LONDON (Reuters) - A British man, described by prosecutors as a dangerous sexual predator, was found guilty on Wednesday of raping and assaulting women he met through the popular international online dating website Match.com.
Jason Lawrance, 50, was accused of using the website to make contact with seven divorced or widowed women and then arranging to meet them in person, having persuaded them to move their online conversations away from the Match.com messaging system.
When he met them in person, he raped, tried to rape or sexually assaulted his victims who came from all over Britain.
“Jason Lawrance is a prolific, serial rapist,” said Detective Chief Inspector Allison Rigby who led the police investigation. “These women were looking for companionship and instead what they found was a man who was willing to commit serious sexual offences against them.”
Lawrance met all his victims through Match.com, which he had joined in 2009. Police said they believed he had contacted several thousand women over the next five years, a number of whom he might have met in person.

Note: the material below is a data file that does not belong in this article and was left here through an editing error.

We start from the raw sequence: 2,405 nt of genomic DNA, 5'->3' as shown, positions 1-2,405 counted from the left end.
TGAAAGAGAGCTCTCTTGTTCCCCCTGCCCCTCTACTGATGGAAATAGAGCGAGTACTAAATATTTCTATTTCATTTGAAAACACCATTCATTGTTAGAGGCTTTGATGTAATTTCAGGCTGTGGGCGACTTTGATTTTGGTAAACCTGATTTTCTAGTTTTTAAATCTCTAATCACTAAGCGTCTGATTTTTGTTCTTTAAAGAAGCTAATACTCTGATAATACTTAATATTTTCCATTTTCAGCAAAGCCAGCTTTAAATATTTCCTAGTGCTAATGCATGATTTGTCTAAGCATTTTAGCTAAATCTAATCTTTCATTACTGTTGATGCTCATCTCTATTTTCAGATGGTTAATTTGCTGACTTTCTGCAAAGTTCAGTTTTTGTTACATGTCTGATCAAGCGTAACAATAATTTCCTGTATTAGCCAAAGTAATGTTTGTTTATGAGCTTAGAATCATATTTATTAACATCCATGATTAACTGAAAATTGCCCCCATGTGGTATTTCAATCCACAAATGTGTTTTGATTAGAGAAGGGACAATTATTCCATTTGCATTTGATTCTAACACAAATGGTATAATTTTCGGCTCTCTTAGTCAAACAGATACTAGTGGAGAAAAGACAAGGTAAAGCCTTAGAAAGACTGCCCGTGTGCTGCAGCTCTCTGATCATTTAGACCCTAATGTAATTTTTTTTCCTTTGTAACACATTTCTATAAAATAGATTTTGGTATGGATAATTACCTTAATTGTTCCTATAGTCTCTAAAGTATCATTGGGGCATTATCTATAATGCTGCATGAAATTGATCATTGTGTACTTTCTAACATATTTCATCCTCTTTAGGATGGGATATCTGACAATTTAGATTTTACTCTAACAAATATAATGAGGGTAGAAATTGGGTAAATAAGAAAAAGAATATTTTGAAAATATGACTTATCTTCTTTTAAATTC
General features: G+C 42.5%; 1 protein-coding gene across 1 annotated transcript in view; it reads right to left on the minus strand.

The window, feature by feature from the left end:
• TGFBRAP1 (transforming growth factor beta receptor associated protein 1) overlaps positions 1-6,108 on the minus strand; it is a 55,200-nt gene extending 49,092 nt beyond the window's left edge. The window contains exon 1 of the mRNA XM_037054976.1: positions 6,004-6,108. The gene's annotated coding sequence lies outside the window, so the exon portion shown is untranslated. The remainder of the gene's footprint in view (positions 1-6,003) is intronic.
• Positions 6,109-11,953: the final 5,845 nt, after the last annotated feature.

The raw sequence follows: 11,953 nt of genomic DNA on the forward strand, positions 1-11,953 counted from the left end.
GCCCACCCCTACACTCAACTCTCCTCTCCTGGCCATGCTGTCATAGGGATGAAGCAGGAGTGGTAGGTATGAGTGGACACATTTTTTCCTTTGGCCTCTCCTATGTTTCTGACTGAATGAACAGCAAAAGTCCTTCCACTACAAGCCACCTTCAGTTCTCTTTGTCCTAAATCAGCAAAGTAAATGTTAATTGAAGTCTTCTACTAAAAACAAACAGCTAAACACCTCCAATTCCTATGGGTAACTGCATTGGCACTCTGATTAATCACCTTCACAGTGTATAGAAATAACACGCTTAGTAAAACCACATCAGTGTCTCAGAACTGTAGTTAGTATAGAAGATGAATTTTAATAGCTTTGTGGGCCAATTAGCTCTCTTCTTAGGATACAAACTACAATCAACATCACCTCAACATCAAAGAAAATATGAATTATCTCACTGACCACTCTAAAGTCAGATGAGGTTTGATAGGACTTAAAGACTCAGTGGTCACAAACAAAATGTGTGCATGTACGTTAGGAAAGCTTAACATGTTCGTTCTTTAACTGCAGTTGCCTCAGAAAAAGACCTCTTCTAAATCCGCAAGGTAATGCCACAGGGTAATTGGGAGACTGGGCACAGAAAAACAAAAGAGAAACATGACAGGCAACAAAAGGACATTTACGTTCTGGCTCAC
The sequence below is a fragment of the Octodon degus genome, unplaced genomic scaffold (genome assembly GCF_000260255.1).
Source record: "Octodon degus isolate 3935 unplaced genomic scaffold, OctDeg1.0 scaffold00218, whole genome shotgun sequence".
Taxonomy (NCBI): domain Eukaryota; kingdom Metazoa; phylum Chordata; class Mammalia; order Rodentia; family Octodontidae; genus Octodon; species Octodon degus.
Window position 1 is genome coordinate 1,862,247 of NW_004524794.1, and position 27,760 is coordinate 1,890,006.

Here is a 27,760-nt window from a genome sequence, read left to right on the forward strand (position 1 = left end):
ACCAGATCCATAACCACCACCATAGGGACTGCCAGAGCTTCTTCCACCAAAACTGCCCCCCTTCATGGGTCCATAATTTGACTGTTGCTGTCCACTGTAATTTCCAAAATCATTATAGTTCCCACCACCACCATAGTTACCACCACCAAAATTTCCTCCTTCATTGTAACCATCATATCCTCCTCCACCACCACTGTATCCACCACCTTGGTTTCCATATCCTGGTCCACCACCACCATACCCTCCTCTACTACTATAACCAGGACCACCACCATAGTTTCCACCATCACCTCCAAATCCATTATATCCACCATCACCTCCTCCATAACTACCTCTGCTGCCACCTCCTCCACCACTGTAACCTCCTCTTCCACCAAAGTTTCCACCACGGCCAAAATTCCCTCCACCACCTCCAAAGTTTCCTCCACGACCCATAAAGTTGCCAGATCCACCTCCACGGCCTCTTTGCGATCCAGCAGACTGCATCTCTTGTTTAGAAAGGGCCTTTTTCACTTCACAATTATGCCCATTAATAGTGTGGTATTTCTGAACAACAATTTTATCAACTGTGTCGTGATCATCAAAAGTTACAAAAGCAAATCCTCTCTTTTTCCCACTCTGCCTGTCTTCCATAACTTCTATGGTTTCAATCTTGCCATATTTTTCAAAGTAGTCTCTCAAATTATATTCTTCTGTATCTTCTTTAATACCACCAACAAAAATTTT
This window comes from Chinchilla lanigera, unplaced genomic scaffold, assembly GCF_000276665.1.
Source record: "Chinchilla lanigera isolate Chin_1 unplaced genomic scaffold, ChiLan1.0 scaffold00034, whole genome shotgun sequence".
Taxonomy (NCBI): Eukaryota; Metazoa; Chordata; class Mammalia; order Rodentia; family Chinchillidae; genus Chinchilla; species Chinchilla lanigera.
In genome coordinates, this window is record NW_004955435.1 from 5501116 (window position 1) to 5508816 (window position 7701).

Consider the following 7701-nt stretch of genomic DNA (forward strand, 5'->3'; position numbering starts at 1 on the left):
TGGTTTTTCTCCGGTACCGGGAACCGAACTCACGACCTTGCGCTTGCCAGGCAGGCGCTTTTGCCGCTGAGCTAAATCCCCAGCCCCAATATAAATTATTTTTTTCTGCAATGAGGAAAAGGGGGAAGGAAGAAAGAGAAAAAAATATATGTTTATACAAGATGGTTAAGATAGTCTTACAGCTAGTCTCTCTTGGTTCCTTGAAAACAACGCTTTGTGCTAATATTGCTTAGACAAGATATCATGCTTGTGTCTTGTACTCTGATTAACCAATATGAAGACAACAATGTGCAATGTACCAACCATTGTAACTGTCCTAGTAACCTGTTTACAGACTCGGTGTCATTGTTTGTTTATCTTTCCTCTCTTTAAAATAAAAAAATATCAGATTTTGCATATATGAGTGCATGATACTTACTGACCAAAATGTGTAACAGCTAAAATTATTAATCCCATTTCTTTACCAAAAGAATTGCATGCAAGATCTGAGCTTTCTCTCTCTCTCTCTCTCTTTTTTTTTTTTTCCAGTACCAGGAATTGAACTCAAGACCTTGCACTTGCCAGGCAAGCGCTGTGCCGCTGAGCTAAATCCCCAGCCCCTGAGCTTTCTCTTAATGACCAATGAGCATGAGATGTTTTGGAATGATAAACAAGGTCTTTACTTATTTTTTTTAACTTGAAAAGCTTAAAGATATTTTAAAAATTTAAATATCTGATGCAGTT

He raped his first victim in 2011 having previously met her a few times. He tricked her into getting into a van, took her to a dark country lane and then attacked her. Other victims were raped or attacked in hotel rooms or their own homes.
Lawrance was convicted at Derby Crown Court in central England of five counts of rape, one attempted rape and one sexual assault. He will be sentenced on Thursday.
“We are very sorry for those affected and appalled by these terrible acts,” said a spokesman for Match.com.
He said the website was working with a personal safety charity to ensure its internal safety processes were as secure as possible.
“Nobody should feel that meeting people through a dating site means that they are consenting to any sexual activity,” said Sue Matthews from Britain’s Crown Prosecution Service.
“If a person does not consent to sexual activity and the perpetrator does not reasonably believe they are consenting, that is an offence, regardless of how the victim meets the perpetrator, or how well they know each other.”
Reporting by Michael Holden, editing by Estelle Shirbon